To crown it all today we even got an Hinterlaces poll that says that 3 out of 10 Chavez voters regret their votes already. Do not chant victory yet: do the math and even if you take that 3 out of 10, Chavez would still win an election today as those 3 would have likely stayed home rather than vote for Rosales. But would Chavez win a referendum?

But back to reality. One thing is certain: the recent supposed displays of strength such as making the army salute to the horrible chant of Patria, Socialismo o Muerte, or the degrading refusal to make public the constitutional discussion are only a mark of weakness. Even the wish to shut up RCTV so has to have less “negative” information on the air is a mark of governmental weakness. No matter how often the ineffable William Lara puts down recent polls, we see in him trouble, if anything concern for his job as his anti RCTV campaign is floundering. Suddenly chavismo has remembered that the sic transit gloria mundi could also apply to them someday. Not today, but someday.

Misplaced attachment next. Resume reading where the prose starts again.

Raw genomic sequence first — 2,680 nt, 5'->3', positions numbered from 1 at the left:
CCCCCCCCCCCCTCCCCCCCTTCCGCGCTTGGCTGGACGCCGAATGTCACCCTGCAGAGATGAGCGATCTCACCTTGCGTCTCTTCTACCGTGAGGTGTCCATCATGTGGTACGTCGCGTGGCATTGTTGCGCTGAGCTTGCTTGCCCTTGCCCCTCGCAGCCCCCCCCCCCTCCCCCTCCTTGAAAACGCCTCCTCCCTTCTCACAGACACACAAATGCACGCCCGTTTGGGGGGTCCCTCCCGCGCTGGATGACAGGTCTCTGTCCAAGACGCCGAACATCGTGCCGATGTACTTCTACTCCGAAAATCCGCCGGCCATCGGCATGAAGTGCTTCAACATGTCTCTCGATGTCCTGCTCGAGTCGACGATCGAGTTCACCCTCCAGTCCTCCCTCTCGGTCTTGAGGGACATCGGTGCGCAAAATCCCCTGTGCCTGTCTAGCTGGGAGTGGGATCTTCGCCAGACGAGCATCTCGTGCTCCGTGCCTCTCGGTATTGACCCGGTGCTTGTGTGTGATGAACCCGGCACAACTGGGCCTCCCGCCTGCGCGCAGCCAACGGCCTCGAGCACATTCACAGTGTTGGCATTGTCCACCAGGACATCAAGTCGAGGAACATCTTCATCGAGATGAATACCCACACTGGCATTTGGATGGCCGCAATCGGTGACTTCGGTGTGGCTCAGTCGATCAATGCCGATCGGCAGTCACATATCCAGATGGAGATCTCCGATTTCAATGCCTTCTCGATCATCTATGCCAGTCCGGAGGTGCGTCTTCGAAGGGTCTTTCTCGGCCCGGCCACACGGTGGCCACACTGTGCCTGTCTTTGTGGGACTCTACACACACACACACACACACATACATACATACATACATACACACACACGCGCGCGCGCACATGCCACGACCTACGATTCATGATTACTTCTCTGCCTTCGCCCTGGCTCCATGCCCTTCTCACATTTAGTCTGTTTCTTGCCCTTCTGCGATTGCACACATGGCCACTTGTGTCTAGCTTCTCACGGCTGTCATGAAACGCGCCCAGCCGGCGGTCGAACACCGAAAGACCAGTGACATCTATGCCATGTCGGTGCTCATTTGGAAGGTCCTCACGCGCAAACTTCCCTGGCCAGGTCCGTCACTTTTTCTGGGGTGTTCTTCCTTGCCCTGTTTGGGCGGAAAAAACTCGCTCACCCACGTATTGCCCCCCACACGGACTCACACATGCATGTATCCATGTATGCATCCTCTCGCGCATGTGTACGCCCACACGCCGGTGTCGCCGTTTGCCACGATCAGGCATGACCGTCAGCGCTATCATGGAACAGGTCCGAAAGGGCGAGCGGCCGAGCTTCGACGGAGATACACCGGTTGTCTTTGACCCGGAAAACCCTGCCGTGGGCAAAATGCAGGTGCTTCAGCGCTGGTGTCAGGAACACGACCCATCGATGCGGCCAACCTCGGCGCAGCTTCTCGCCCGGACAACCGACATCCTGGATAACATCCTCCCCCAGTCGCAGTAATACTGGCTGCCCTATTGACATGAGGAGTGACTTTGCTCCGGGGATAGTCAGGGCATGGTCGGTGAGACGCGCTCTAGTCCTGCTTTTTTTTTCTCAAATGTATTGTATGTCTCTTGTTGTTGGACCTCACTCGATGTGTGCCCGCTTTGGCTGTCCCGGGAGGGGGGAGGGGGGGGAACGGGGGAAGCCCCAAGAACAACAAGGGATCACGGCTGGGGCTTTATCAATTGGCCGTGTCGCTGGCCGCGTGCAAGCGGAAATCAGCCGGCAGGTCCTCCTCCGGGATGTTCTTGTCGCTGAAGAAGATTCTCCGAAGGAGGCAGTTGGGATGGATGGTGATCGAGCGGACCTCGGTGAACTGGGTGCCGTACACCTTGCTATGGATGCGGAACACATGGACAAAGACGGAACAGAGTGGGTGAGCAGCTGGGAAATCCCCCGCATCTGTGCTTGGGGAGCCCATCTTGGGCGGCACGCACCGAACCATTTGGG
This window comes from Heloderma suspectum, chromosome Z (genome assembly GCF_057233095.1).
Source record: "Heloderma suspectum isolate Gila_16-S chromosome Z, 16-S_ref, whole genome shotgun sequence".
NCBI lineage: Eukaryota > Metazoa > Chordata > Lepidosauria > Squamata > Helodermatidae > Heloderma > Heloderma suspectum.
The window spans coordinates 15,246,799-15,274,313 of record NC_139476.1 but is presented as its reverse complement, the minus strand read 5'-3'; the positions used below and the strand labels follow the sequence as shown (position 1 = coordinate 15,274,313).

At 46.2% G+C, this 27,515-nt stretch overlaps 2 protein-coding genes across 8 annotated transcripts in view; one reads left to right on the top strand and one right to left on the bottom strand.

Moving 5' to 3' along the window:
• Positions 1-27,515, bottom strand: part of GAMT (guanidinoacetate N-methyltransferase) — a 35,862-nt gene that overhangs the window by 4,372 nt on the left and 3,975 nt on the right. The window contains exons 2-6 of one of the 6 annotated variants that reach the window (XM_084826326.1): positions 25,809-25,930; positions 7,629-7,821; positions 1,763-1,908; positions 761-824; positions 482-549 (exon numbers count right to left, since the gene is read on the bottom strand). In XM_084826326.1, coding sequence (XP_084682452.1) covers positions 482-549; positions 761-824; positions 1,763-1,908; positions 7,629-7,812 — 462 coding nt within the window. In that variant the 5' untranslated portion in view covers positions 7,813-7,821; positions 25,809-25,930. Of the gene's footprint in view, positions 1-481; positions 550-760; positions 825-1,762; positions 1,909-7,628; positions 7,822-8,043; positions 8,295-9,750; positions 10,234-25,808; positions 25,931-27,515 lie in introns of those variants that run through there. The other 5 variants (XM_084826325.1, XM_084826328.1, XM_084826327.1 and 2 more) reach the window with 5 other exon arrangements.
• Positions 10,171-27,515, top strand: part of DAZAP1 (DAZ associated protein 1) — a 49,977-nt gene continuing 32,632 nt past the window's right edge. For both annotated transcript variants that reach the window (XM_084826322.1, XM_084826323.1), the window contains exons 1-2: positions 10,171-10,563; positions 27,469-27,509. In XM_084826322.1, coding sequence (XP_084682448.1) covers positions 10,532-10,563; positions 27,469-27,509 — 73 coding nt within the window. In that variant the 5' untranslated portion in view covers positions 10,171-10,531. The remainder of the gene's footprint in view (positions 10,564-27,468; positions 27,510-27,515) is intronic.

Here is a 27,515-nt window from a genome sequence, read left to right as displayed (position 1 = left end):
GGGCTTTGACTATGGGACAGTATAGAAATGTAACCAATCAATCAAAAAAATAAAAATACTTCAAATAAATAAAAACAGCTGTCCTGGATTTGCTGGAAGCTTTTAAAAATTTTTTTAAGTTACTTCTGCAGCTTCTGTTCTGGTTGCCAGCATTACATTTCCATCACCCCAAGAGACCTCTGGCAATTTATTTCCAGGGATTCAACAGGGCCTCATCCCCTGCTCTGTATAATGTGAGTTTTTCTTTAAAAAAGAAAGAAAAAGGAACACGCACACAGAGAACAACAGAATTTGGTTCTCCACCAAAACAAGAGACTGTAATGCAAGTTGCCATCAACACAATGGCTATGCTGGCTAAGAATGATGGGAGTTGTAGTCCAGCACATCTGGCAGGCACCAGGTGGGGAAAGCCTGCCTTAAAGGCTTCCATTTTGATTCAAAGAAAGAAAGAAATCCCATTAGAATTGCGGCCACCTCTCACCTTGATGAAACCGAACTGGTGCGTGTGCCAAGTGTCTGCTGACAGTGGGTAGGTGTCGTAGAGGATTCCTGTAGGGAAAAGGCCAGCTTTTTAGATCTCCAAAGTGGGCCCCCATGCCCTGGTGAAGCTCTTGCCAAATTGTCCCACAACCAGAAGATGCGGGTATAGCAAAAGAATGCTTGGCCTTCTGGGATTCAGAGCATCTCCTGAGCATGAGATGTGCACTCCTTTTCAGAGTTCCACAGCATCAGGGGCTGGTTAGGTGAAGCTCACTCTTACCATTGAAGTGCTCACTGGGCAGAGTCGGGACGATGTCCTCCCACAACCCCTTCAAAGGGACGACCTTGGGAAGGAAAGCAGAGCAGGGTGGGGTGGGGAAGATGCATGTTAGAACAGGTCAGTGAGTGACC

Late December there was a total hopelessness, a complete resignation in the country. But chicken started missing and the Venezuelan hoi polloi suddenly looked up. Anger is felt again.

To be continued for sure.

-The end-